My Blog List

Thursday, January 20, 2011

Just Deserts

Manhattan College, in the Riverdale section of the Bronx, like so many Catholic colleges and universities these days, is embarrassed by its Catholic past and does its best to eschew it. Employees are not required to be remotely religious or even believe in God. Little instruction in Catholicism is required of students, who may spend their entire tenure at the college without ever setting foot into the chapel. The faculty, formerly staffed by the Christian Brothers, was long ago laicized and the college website makes only slight and passing reference to the institution's Catholic heritage (an on-campus shrine to Our Lady of Lourdes is quaintly referred to as a "religious symbol") and stresses the college's "independence." To put it pithily, Manhattan College "used to be Catholic" (to quote the Preppy Handbook on Georgetown University).

Unfortunately for Manhattan College, however, its proud secularization may now cost it dearly. Adjunct professors, the navvies of academe, have waged a long and bitter campaign to be permitted union elections, an effort strongly resisted by the college administration, which insists the college is a religious institution within the Holy Catholic Church and is thus exempt, unlike its non-religious counterparts, from allowing union elections; indeed, the administration has used a slew of legal tactics to forestall them. Last week the National Labor Relations Board ruled against the college administration and ordered the elections to take place, virtually guaranteeing in the future the administration will have to engage in collective bargaining with the odious American Federation of Teachers, which represents the adjuncts.

I should state I have little sympathy for adjunct professors. They are, almost to a number, hard-core lefty graduate students and if their working conditions are miserable (low pay, no benefits and no respect) that is only a function of free markets, which have determined there is either little demand for instructors of feminist post-structural analyses of "The Flintstones" or there are simply too damned many of them; take your pick. As Governor Christie of New Jersey explained recently to an angry public school teacher: "You don't have to do it."

That said, however, I have even less sympathy for Catholic college administrators who, while loudly proclaiming their institutions' autonomy from Holy Church, her teachings and influence (in order to establish bona-fides with left-wing faculties, including the adjuncts), scurry behind the First Amendment for protection when their immensely profitable workhorses demand a greater piece of the action. The NLRB saw right through this ruse and in its decision states so clearly.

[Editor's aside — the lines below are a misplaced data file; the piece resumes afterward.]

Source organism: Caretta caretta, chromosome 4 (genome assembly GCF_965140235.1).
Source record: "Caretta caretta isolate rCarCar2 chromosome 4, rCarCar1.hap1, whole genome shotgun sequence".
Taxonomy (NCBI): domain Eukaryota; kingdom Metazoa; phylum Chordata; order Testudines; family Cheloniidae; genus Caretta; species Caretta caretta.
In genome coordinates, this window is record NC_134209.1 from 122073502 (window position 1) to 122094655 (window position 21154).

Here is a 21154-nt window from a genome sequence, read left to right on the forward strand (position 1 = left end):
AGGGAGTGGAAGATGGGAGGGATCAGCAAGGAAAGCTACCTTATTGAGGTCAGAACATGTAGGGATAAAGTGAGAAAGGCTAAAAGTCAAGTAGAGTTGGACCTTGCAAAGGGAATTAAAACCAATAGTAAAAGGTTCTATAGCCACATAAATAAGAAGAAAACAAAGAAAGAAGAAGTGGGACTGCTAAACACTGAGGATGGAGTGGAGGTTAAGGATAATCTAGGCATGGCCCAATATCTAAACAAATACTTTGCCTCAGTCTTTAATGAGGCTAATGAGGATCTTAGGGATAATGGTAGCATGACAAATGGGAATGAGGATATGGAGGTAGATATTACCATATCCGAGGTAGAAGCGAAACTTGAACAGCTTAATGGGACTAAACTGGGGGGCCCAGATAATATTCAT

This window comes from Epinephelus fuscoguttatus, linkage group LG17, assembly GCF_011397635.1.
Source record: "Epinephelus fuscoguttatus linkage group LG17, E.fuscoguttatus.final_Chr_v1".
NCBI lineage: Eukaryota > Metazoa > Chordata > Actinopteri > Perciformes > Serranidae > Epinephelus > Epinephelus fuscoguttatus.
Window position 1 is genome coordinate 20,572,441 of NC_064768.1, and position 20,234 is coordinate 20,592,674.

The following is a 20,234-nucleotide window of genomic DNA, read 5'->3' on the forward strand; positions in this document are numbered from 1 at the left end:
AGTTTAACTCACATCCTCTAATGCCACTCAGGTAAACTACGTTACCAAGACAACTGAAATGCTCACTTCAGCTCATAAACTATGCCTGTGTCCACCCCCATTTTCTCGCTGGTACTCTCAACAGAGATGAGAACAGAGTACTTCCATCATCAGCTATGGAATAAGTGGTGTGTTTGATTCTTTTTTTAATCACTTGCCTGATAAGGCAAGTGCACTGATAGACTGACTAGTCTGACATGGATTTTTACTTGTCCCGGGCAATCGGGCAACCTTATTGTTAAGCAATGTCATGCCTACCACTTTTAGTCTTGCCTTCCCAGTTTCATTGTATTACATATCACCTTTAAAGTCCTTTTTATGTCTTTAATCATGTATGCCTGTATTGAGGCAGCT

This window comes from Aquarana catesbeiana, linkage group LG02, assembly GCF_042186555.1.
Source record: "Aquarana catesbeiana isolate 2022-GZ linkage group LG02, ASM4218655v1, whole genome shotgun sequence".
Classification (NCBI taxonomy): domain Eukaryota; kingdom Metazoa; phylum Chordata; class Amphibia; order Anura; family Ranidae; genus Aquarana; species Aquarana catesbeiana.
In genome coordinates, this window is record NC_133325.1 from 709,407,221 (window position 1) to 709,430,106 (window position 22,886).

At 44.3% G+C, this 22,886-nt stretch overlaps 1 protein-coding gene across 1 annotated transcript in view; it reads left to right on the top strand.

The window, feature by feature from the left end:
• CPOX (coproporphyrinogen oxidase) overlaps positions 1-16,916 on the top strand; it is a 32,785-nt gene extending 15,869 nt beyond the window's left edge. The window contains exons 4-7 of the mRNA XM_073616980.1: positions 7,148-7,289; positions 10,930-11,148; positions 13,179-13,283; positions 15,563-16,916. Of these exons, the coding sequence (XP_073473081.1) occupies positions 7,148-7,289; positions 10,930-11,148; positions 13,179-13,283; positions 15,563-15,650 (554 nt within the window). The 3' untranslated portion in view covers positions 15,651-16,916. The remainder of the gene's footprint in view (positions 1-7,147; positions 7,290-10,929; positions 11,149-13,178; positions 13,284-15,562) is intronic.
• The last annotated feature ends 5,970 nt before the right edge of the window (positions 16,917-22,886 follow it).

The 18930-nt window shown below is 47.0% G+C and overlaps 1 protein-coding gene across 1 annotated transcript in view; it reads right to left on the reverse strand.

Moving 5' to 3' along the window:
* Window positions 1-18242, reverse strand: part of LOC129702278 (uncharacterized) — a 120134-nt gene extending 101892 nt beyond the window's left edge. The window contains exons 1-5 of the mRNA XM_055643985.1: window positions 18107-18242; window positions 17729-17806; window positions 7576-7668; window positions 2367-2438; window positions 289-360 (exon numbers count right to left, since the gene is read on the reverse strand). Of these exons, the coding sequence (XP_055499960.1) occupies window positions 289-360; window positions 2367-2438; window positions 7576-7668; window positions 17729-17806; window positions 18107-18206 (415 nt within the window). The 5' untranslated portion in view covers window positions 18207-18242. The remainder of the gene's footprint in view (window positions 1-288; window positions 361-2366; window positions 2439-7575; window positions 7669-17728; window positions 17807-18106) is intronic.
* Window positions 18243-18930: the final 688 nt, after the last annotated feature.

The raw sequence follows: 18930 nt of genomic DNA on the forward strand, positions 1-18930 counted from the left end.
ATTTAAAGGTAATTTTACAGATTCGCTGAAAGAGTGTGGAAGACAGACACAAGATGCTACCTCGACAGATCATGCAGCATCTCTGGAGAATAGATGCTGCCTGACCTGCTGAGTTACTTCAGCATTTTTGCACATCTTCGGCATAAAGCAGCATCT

[T]he evidence establishes that the purpose of the College is secular and not the "propagation of a religious faith." Id. In the College's own words, "the mission of the College within the Church is strikingly different from that of parochial schools and Catholic high schools where indoctrination in the faith and insistence on religious observance is seen as part of their mission." Unlike parochial schools, the College asserts that its has "no intention" of imposing "Church affiliation and religious observance as a condition for hiring or admission, to set quotas based on religious affiliation, to require loyalty oaths, attendance at religious services, or courses in Catholic theology."
The NLRB also takes issue with a "religious" institution that has virtually no religious on its staff.
In the Sponsorship Covenant, while the College affirms its commitment to a continued relationship with the Christian Brothers, this affirmation is tempered by the statement that the College also "affirms its commitment to academic freedom and responsibility, and to institutional autonomy." Not only is there no evidence in the record that the Church or the Christian Brothers wield any control over the College, but the College's public statements assert the lack of such control. The Trustees Report, distributed to all prospective hires, states that forty years ago "the Board of Trustees eliminated any structures of control by authorities of the Church or the Institute [of the Christian Brothers]." Such facts stand in stark contrast to the power of religious orders wielded over educational institutions where the Board has declined to exercise jurisdiction. See, e.g., St. Joseph's College, supra at p. 68 (bishop authorized to fire faculty whose conduct was deemed unharmonious with Church).
I believe this decision could have major ramifications, well beyond labor relations, for those numerous Catholic colleges and universities that long ago forsook their missions in the name of secular humanism and multi-culturalism; and while the trustees of Manhattan College have vowed to appeal the decision, which could likely end up in the Supreme Court, I am sure administrators at Notre Dame, Georgetown, Boston College et al. are already regarding this turn of events with great alarm. They should be.

Thanks to the Riverdale Review.

1 comment:

Steve said...

Used to live on Waldo Avenue, overlooking the Jaspers. Damned shame a once-proud Catholic institution that helped thousands of poor Catholics out of poverty has degenerated into this puddle of pollution. So glad the courts called them on their Catholic pantomime.